I smoke when I hate me, I want to burn her up. I smoke when I hate you, you never give me that buzz, that dependability. A lighter flick is a stand-in, we all know that. A flame is the semblance of touch, the semblance of love. Can I borrow your lighter? I ask, but I’m really asking for more: I’m killing myself. I want to, can you help me do it?

I had my first cigarette in college. Junior year. I can’t remember if it was a friend, or a guy, or just another party where I was wearing the wrong thing, where everyone else was rich and smooth, correctly taking the right drugs and I was there with eyes too big — so big people always mention it — feelings too raw, trying to figure out what I was supposed to be looking at. Was it you? Whoever my you was had left me lonely again, so I’m at another party with my abandonment issues and a shot of, god, what, vodka?

Give me a cigarette, I said to him, outside, close to tears, but also exuberant, drunk not off the shitty Smirnoff, but the power of making a choice. He looked at me funny, I was the good girl, we all knew I didn’t smoke. You don’t smoke, he said. I try to be fierce with rich strangers, but really I just needed help. Please, just give me a fucking cigarette? He caved, smirking while I stumbled through my follow-up: Can I borrow your lighter?

That was my first one, on the front balcony in the Malibu Villas. Then, another on the back balcony, and then, many more — outside your room, on the way to the car, while driving away, looking out at the blue instead of the pale, stucco elegance. I hate Malibu, I’d trill, Valley Girl hint, California bored, externalizing my self-loathing in a plume of smoke. I thought I looked cool, aloof, cosmopolitan. Honestly, I did look cool. Hating myself, sabotaging my one sweet life, I look so good doing it.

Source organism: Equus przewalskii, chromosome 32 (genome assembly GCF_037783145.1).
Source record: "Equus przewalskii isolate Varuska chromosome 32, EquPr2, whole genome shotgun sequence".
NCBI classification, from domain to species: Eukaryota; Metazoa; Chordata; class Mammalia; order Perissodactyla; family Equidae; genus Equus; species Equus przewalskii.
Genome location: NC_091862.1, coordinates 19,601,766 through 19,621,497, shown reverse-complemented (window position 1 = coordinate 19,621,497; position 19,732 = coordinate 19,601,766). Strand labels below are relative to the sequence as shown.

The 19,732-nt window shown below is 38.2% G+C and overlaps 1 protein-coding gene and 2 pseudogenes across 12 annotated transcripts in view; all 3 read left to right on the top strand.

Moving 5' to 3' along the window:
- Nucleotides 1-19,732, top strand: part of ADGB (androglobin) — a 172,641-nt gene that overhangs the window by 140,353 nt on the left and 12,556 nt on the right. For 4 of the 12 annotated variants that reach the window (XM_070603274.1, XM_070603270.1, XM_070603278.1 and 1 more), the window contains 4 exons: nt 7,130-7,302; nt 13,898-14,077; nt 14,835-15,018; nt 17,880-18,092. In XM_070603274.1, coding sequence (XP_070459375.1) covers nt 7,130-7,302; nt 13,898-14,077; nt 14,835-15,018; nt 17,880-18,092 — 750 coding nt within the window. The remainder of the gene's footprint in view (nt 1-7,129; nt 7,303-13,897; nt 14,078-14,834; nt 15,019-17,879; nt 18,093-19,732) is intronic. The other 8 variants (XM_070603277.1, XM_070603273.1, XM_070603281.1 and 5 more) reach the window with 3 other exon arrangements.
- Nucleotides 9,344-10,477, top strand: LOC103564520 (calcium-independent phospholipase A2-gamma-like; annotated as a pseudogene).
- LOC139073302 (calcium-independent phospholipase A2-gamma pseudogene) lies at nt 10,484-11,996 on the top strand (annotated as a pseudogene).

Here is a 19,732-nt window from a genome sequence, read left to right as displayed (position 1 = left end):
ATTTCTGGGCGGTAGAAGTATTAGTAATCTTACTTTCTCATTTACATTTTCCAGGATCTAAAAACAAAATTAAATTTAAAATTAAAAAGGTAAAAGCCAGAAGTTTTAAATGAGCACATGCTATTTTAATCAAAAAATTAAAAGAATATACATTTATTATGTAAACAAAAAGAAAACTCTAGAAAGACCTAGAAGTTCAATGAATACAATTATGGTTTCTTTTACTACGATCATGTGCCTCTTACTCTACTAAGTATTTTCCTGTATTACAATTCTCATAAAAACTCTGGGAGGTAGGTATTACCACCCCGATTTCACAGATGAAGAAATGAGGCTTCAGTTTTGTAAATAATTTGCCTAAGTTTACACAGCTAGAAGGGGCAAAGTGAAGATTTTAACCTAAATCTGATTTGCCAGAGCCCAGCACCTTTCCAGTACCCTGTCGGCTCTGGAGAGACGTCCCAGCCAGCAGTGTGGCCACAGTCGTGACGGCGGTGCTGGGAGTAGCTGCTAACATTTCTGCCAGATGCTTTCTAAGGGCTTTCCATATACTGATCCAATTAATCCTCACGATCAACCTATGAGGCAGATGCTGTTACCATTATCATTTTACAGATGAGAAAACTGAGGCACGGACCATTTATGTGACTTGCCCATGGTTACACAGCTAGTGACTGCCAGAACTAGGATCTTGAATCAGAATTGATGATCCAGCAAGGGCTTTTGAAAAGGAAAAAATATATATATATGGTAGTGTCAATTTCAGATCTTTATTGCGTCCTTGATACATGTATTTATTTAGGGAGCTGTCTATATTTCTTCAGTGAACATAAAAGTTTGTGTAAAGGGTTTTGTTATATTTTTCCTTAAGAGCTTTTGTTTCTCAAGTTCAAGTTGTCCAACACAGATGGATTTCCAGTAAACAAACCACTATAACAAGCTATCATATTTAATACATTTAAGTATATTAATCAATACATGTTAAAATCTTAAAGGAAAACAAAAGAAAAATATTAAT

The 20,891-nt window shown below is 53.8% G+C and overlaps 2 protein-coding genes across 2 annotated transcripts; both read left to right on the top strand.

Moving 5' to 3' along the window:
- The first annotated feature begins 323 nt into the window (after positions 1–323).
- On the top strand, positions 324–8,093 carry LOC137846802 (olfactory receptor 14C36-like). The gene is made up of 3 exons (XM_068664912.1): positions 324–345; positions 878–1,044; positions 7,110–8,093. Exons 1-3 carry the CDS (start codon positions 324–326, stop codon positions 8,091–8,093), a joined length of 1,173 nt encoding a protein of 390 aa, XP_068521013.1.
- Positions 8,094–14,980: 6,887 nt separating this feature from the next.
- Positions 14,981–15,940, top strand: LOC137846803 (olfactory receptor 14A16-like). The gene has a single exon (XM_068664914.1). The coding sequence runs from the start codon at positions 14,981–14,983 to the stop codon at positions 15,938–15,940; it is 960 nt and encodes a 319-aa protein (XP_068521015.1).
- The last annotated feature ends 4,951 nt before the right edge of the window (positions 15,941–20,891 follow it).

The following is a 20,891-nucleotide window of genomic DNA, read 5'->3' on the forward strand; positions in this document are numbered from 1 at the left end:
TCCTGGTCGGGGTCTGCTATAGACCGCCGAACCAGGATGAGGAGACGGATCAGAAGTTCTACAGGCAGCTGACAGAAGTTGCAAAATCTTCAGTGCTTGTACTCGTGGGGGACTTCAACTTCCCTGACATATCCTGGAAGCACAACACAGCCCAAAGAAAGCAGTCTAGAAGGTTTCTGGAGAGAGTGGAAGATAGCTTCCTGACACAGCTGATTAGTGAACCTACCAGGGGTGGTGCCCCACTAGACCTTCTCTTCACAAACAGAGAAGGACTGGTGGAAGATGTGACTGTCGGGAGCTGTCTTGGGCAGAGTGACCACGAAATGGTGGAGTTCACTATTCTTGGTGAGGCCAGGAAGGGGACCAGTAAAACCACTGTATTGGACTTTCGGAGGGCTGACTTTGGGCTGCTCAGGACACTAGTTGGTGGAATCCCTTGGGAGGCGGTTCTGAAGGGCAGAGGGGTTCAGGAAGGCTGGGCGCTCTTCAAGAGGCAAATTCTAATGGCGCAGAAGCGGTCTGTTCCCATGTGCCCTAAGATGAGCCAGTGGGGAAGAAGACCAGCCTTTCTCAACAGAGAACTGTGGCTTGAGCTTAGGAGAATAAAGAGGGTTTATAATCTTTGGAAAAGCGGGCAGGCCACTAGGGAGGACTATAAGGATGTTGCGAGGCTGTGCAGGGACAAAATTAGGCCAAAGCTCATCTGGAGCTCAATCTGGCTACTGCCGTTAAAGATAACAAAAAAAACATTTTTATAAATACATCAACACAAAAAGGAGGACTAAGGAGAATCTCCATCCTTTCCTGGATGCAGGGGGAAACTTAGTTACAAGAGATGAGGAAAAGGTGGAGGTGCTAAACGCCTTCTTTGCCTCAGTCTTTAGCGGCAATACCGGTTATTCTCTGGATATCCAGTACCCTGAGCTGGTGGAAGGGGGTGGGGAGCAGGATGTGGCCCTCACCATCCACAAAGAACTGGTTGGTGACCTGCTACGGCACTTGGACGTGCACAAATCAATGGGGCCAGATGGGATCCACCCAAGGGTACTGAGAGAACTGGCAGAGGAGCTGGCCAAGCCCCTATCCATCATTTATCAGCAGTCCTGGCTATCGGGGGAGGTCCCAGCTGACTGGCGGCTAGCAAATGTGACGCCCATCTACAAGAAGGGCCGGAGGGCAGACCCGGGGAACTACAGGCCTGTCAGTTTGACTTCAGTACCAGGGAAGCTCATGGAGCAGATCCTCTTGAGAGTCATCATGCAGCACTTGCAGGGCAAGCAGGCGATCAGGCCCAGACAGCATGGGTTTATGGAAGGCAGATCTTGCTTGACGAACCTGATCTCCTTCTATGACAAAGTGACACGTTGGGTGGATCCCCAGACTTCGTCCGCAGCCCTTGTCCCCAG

There are things worse than smoking, you know. Those women, the ones who walk by you with poison eyes and a fake cough. Do you think hate forms wrinkles and rots your lungs, the same way smoke does? The smokers I know are good people with hearts of gold. There’s no way emotionally abusing strangers as a habit doesn’t give you cancer, too, right? When they glare at me I realize wouldn’t trade it, ever, knowing about the pain, the smoke, knowing real loss.

I didn’t know how to inhale. That’s the funniest part about college-innocent, pre-New York me. I “smoked” but I didn’t know how to inhale. I also didn’t know what cigarettes to buy, I’d always bum or get like, Marlboro because the red and white packaging seemed so iconic. I wanted to be my own cowboy. If things hurt bad enough I needed something worse. Something… cooler. I needed the next step down and I hated drugs. But I felt alive when I smoked. Finally, I was doing something I wasn’t supposed to, something my parents would hate.

I was fudging a bit, talking about those women like they were strangers. That’s what my dad would do around smokers, growing up. A loud, haughty cough like an explosion, or a thunderstorm. Purposeful. In my mind I always took the smoker’s side. I’d take anyone’s side against dad, except my own.

At this point, I was 21 and still a virgin. Never smoked pot, never tried a single drug. Barely did more than kiss, got good grades. I went to chapel on time, I went extra, I even liked it still. But, I smoked. That was mine. Cait, what the fuck? K said, genuinely angry when she saw me light up at a party. Those things kill you. I didn’t know you smoked, the water polo boys would say, encouraged. Cupping a hand around their lighter flame was as close as they got. Even virgin me knew: Smoke is better intimacy than sex. Two years smoke-free, I stand by that.

When I lived in LA during college, I didn’t smoke regularly, it was more of a way for me to gauge how bad things had been lately. I called it the big black. I didn’t really know about depression or trauma yet. Christianity isn’t great at dealing with mental health; there was just being in the light or being in sin. I never wanted them once I was back to daily life, schedule, structure, sunlight. Cigarettes were my weekend nights, they were freedom. Nothing I did while smoking seemed permanent.